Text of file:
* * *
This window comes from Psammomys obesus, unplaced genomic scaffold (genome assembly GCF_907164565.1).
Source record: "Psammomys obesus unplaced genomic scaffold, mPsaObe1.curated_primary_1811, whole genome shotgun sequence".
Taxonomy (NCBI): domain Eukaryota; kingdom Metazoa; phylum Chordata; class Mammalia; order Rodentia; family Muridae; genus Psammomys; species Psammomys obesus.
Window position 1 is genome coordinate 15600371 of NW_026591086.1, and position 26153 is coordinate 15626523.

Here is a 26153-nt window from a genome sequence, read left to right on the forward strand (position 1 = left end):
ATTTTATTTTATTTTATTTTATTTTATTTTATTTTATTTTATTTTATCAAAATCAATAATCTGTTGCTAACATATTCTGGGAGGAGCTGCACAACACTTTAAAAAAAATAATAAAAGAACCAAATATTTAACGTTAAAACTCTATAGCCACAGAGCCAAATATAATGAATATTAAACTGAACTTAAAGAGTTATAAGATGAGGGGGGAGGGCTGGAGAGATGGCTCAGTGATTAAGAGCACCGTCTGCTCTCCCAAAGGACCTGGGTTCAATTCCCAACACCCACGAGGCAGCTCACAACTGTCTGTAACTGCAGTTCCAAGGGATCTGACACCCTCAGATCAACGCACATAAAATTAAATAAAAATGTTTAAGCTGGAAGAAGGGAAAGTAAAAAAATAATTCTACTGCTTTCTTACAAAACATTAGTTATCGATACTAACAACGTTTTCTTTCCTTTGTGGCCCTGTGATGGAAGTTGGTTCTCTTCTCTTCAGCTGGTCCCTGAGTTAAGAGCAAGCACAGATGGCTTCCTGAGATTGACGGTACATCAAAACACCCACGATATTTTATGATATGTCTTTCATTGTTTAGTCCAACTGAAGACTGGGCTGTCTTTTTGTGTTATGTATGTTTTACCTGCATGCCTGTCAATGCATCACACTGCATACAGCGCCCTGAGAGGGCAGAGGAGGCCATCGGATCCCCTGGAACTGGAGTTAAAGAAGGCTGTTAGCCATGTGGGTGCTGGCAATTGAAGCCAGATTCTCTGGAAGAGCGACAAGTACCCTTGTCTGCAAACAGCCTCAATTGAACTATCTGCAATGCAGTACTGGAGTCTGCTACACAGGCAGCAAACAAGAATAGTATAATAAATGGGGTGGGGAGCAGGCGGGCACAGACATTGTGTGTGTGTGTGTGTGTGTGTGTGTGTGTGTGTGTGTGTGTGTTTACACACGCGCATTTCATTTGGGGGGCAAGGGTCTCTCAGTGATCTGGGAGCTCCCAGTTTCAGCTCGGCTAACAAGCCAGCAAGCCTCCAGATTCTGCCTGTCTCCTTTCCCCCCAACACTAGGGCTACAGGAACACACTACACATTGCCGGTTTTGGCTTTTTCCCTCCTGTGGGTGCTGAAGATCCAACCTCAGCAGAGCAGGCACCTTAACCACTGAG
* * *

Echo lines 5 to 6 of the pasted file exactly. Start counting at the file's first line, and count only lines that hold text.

Here is a 26153-nt window from a genome sequence, read left to right on the forward strand (position 1 = left end):
ATTTTATTTTATTTTATTTTATTTTATTTTATTTTATTTTATTTTATCAAAATCAATAATCTGTTGCTAACATATTCTGGGAGGAGCTGCACAACACTTTAAAAAAAATAATAAAAGAACCAAATATTTAACGTTAAAACTCTATAGCCACAGAGCCAAATATAATGAATATTAAACTGAACTTAAAGAGTTATAAGATGAGGGGGGAGGGCTGGAGAGATGGCTCAGTGATTAAGAGCACCGTCTGCTCTCCCAAAGGACCTGGGTTCAATTCCCAACACCCACGAGGCAGCTCACAACTGTCTGTAACTGCAGTTCCAAGGGATCTGACACCCTCAGATCAACGCACATAAAATTAAATAAAAATGTTTAAGCTGGAAGAAGGGAAAGTAAAAAAATAATTCTACTGCTTTCTTACAAAACATTAGTTATCGATACTAACAACGTTTTCTTTCCTTTGTGGCCCTGTGATGGAAGTTGGTTCTCTTCTCTTCAGCTGGTCCCTGAGTTAAGAGCAAGCACAGATGGCTTCCTGAGATTGACGGTACATCAAAACACCCACGATATTTTATGATATGTCTTTCATTGTTTAGTCCAACTGAAGACTGGGCTGTCTTTTTGTGTTATGTATGTTTTACCTGCATGCCTGTCAATGCATCACACTGCATACAGCGCCCTGAGAGGGCAGAGGAGGCCATCGGATCCCCTGGAACTGGAGTTAAAGAAGGCTGTTAGCCATGTGGGTGCTGGCAATTGAAGCCAGATTCTCTGGAAGAGCGACAAGTACCCTTGTCTGCAAACAGCCTCAATTGAACTATCTGCAATGCAGTACTGGAGTCTGCTACACAGGCAGCAAACAAGAATAGTATAATAAATGGGGTGGGGAGCAGGCGGGCACAGACATTGTGTGTGTGTGTGTGTGTGTGTGTGTGTGTGTGTGTGTGTGTGTTTACACACGCGCATTTCATTTGGGGGGCAAGGGTCTCTCAGTGATCTGGGAGCTCCCAGTTTCAGCTCGGCTAACAAGCCAGCAAGCCTCCAGATTCTGCCTGTCTCCTTTCCCCCCAACACTAGGGCTACAGGAACACACTACACATTGCCGGTTTTGGCTTTTTCCCTCCTGTGGGTGCTGAAGATCCAACCTCAGCAGAGCAGGCACCTTAACCACTGAG